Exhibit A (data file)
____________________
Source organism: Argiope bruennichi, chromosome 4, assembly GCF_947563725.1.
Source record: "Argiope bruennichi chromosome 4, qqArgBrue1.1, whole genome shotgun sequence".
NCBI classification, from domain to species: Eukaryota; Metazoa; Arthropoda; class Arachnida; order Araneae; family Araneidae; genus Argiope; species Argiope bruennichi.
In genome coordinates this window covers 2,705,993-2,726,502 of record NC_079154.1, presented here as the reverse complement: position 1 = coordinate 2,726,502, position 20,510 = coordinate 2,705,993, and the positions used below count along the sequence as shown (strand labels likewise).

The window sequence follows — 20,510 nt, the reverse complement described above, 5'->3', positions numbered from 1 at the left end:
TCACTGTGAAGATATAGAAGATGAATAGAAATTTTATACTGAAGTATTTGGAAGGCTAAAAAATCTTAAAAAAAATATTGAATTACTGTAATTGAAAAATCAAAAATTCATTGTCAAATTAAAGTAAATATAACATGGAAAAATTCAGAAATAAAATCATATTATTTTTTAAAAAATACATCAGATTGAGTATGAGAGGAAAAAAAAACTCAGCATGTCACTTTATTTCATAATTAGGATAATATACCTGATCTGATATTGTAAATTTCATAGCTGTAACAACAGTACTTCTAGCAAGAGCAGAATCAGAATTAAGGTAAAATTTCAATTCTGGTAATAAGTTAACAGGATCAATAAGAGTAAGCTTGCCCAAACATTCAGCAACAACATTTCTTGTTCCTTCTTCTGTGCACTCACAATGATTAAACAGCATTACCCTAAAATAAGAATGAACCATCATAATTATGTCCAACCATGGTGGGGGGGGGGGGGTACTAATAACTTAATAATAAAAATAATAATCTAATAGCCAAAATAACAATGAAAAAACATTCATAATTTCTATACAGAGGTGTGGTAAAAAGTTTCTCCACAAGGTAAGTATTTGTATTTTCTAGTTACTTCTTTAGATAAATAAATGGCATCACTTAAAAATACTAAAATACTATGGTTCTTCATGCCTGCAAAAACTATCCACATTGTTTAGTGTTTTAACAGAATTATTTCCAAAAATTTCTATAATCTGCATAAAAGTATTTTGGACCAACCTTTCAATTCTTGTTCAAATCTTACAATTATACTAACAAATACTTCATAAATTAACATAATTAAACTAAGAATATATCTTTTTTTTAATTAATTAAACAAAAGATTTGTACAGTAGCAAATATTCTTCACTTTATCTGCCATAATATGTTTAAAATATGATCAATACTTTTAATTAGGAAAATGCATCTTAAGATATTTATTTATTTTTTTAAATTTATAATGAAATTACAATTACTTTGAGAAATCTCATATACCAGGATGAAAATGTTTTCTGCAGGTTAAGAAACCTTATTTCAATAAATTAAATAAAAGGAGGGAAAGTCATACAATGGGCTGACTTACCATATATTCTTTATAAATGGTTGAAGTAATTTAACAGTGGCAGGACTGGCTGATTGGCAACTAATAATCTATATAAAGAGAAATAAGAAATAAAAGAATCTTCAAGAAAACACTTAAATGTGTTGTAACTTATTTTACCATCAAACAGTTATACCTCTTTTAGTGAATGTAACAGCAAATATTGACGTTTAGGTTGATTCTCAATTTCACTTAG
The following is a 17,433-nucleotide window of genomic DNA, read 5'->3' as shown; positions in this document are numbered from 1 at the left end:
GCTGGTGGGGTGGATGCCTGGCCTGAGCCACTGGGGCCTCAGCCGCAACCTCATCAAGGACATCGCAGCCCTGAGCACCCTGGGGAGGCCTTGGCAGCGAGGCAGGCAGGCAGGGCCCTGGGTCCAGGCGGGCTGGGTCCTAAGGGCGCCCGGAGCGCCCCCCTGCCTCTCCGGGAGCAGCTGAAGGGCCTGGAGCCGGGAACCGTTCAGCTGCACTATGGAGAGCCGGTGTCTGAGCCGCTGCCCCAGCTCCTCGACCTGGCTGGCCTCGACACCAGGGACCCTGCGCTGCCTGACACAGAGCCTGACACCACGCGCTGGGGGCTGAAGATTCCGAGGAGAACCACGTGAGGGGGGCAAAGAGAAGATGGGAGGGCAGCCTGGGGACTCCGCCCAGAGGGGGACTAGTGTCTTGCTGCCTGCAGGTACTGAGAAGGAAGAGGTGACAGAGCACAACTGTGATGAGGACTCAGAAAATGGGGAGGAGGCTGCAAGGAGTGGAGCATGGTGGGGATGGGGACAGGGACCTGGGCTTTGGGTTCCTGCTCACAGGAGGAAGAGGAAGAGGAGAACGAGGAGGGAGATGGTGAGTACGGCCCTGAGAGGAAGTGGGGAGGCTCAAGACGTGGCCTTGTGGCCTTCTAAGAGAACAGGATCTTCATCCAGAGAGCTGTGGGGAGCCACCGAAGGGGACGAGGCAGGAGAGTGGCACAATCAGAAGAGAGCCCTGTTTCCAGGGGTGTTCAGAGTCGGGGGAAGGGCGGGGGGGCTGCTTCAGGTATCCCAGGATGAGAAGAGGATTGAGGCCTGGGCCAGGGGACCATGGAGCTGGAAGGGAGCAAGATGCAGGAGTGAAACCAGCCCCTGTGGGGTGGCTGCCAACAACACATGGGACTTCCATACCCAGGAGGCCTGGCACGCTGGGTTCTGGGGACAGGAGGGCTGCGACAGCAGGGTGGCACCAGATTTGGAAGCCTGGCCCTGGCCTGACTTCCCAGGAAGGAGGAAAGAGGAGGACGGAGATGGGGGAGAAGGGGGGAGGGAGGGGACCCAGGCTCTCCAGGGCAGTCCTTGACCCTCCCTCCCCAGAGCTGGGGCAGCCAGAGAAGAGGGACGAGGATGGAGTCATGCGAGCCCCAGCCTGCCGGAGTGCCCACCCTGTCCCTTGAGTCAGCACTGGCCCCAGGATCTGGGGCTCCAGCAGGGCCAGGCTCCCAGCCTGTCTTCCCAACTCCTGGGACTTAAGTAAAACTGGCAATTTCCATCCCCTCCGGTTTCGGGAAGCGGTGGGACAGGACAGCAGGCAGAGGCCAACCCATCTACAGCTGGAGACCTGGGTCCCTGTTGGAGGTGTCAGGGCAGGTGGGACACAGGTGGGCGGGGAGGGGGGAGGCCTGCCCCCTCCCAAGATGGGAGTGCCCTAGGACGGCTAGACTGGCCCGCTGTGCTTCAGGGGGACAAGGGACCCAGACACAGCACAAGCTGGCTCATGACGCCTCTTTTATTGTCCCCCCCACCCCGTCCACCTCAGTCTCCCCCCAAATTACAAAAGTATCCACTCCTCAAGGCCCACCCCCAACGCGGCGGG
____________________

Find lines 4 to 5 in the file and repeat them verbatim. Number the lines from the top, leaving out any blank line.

In genome coordinates this window covers 2,705,993-2,726,502 of record NC_079154.1, presented here as the reverse complement: position 1 = coordinate 2,726,502, position 20,510 = coordinate 2,705,993, and the positions used below count along the sequence as shown (strand labels likewise).

The window sequence follows — 20,510 nt, the reverse complement described above, 5'->3', positions numbered from 1 at the left end: